The comballe variety predominates in this area but many other varieties are grown in the Cévennes, thus guaranteeing a long harvest period and better resistance to diseases, insects and climate whims.
  • History

    The departmental railway (CFD)

    Inaugurated in 1909, the departmental railway (CFD) linking Florac with Sainte-Cécile d’Andorge required 15 tunnels and 53 road and rail bridges. It was closed down in 1968 for lack of profitability. The line is being progressively turned into a walking and cycling path, which offers picturesque views over the meanders of the rivers Mimente and Gardon d’Alès (Vallée Longue).
  • Natural environment

    A wild ravine

    The spectacular Cessenade railway bridge reveals the depth of this natural ravine, which is difficult to access. Its configuration and microclimate have encouraged a varied wildlife and the preservation of a very particular association of lichens, ferns, mushrooms and mosses. The steep sides of the ravine have helped to preserve a previous afforestation. Other forests in the National Park are deliberately left to evolve naturally. Long-term studies of these help us to better understand the natural phenomena that transform forests.
  • Natural environment

    The hidden side of the ravine

    Alongside the former railroad, the forest is spontaneously evolving towards more diversity and maturity. After broom and heather come pine and birch. These stands enrich the soil with organic matter and prepare the arrival of true forest: holm oak, chestnut and then downy oak, all species that grow slowly and are ecologically demanding.


The path goes downhill to a brook before crossing it on a footbridge. The way back up is among old terraced cropland and joins up with the former departmental railway (CFD). You continue along the CFD and cross the disused railway bridge. After the last interpretative point, you fork onto a narrower path which goes back downhill to Champernal bridge.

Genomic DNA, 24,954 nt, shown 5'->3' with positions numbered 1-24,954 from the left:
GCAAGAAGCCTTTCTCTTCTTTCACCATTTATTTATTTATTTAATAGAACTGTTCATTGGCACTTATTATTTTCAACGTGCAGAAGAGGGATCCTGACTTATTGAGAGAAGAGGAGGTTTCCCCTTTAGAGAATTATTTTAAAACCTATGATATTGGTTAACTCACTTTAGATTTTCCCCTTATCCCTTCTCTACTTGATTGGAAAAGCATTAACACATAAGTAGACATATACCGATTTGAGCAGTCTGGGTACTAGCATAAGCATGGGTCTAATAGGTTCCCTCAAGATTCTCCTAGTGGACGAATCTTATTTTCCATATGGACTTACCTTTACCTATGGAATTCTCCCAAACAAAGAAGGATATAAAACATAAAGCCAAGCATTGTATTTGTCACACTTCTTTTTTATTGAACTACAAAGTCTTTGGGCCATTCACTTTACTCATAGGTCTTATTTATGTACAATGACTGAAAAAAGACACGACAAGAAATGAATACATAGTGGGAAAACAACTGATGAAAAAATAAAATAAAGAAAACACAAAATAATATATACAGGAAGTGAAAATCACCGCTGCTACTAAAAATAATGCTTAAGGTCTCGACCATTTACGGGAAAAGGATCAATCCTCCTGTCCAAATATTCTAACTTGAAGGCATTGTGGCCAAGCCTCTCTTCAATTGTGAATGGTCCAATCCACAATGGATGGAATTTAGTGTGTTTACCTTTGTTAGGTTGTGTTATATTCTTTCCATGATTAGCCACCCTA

• Departure : Champernal bridge
  • Arrival : Champernal bridge
  • Towns crossed : Saint-Privat-de-Vallongue and Ventalon en Cévennes


Altimetric profile


This path has rocky sections and overhangs the river. For your own safety, you must stay on the marked path.

Information desks

Tourism'house and national Parc at Florac

Place de l'ancienne gare, N106, 48400 Florac-trois-rivières

https://www.cevennes-gorges-du-tarn.cominfo@cevennes-parcnational.fr04 66 45 01 14

This office is part of the National Park's associated tourist-information network, whose mission is to provide information on, and raise awareness of, the sites and events as well as the rules that must be observed in the National Park's central zone.

On site:  exhibitions, video projections, events and shop Open year-round

Find out more

Tourism office Des Cévennes au mont-Lozère, Le Collet-de-Dèze

RN 106, 48160 Le Collet-de-Dèze 66 45 81 94

This office is part of the National Park's associated tourist-information network, whose mission is to provide information on, and raise awareness of, the sites and events as well as the rules that must be observed in the National Park's central zone.
Open year-round

Find out more

Access and parking

N106. Champernal bridge is in a very pronounced hairpin bend between Saint-Privat de Vallongue and Le Collet de Dèze

Parking :

Parking spaces close to Champernal bridge


Parc national des Cévennes